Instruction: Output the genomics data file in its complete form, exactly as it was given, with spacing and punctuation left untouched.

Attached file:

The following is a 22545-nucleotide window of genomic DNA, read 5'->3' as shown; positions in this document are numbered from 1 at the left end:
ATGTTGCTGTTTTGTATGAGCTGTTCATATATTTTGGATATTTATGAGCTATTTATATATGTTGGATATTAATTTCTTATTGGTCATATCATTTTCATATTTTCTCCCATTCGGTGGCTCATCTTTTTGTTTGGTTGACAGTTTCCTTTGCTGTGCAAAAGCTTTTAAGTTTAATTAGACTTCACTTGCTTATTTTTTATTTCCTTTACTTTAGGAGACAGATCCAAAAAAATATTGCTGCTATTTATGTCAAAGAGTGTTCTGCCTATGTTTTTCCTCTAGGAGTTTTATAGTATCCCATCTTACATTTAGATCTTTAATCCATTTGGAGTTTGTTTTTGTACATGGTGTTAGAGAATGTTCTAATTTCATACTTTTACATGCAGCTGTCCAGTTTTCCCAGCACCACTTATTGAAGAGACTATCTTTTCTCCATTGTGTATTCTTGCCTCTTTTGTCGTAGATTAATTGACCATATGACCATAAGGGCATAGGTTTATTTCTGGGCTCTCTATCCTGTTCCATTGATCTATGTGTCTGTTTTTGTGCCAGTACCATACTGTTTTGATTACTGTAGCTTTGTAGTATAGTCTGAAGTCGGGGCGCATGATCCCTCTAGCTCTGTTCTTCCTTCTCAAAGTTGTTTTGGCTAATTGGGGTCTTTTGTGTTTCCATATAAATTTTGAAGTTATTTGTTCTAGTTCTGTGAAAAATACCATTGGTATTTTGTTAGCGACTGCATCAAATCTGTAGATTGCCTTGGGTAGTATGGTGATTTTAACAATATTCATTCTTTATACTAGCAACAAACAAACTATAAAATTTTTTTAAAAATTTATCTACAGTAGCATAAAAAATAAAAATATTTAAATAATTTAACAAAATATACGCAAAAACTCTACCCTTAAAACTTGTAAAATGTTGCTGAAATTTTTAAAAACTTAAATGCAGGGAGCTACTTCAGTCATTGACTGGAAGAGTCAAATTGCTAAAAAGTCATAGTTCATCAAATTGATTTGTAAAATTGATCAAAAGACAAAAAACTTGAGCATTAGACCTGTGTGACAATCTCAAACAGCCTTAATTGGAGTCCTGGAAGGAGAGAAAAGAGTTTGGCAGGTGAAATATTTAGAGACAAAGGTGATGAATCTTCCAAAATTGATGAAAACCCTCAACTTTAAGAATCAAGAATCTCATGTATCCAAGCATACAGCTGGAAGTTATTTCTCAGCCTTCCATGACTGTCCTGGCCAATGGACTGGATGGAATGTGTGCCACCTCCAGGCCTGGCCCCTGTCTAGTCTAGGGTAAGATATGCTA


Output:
The following is a 22545-nucleotide window of genomic DNA, read 5'->3' as shown; positions in this document are numbered from 1 at the left end:
ATGTTGCTGTTTTGTATGAGCTGTTCATATATTTTGGATATTTATGAGCTATTTATATATGTTGGATATTAATTTCTTATTGGTCATATCATTTTCATATTTTCTCCCATTCGGTGGCTCATCTTTTTGTTTGGTTGACAGTTTCCTTTGCTGTGCAAAAGCTTTTAAGTTTAATTAGACTTCACTTGCTTATTTTTTATTTCCTTTACTTTAGGAGACAGATCCAAAAAAATATTGCTGCTATTTATGTCAAAGAGTGTTCTGCCTATGTTTTTCCTCTAGGAGTTTTATAGTATCCCATCTTACATTTAGATCTTTAATCCATTTGGAGTTTGTTTTTGTACATGGTGTTAGAGAATGTTCTAATTTCATACTTTTACATGCAGCTGTCCAGTTTTCCCAGCACCACTTATTGAAGAGACTATCTTTTCTCCATTGTGTATTCTTGCCTCTTTTGTCGTAGATTAATTGACCATATGACCATAAGGGCATAGGTTTATTTCTGGGCTCTCTATCCTGTTCCATTGATCTATGTGTCTGTTTTTGTGCCAGTACCATACTGTTTTGATTACTGTAGCTTTGTAGTATAGTCTGAAGTCGGGGCGCATGATCCCTCTAGCTCTGTTCTTCCTTCTCAAAGTTGTTTTGGCTAATTGGGGTCTTTTGTGTTTCCATATAAATTTTGAAGTTATTTGTTCTAGTTCTGTGAAAAATACCATTGGTATTTTGTTAGCGACTGCATCAAATCTGTAGATTGCCTTGGGTAGTATGGTGATTTTAACAATATTCATTCTTTATACTAGCAACAAACAAACTATAAAATTTTTTTAAAAATTTATCTACAGTAGCATAAAAAATAAAAATATTTAAATAATTTAACAAAATATACGCAAAAACTCTACCCTTAAAACTTGTAAAATGTTGCTGAAATTTTTAAAAACTTAAATGCAGGGAGCTACTTCAGTCATTGACTGGAAGAGTCAAATTGCTAAAAAGTCATAGTTCATCAAATTGATTTGTAAAATTGATCAAAAGACAAAAAACTTGAGCATTAGACCTGTGTGACAATCTCAAACAGCCTTAATTGGAGTCCTGGAAGGAGAGAAAAGAGTTTGGCAGGTGAAATATTTAGAGACAAAGGTGATGAATCTTCCAAAATTGATGAAAACCCTCAACTTTAAGAATCAAGAATCTCATGTATCCAAGCATACAGCTGGAAGTTATTTCTCAGCCTTCCATGACTGTCCTGGCCAATGGACTGGATGGAATGTGTGCCACCTCCAGGCCTGGCCCCTGTCTAGTCTAGGGTAAGATATGCTA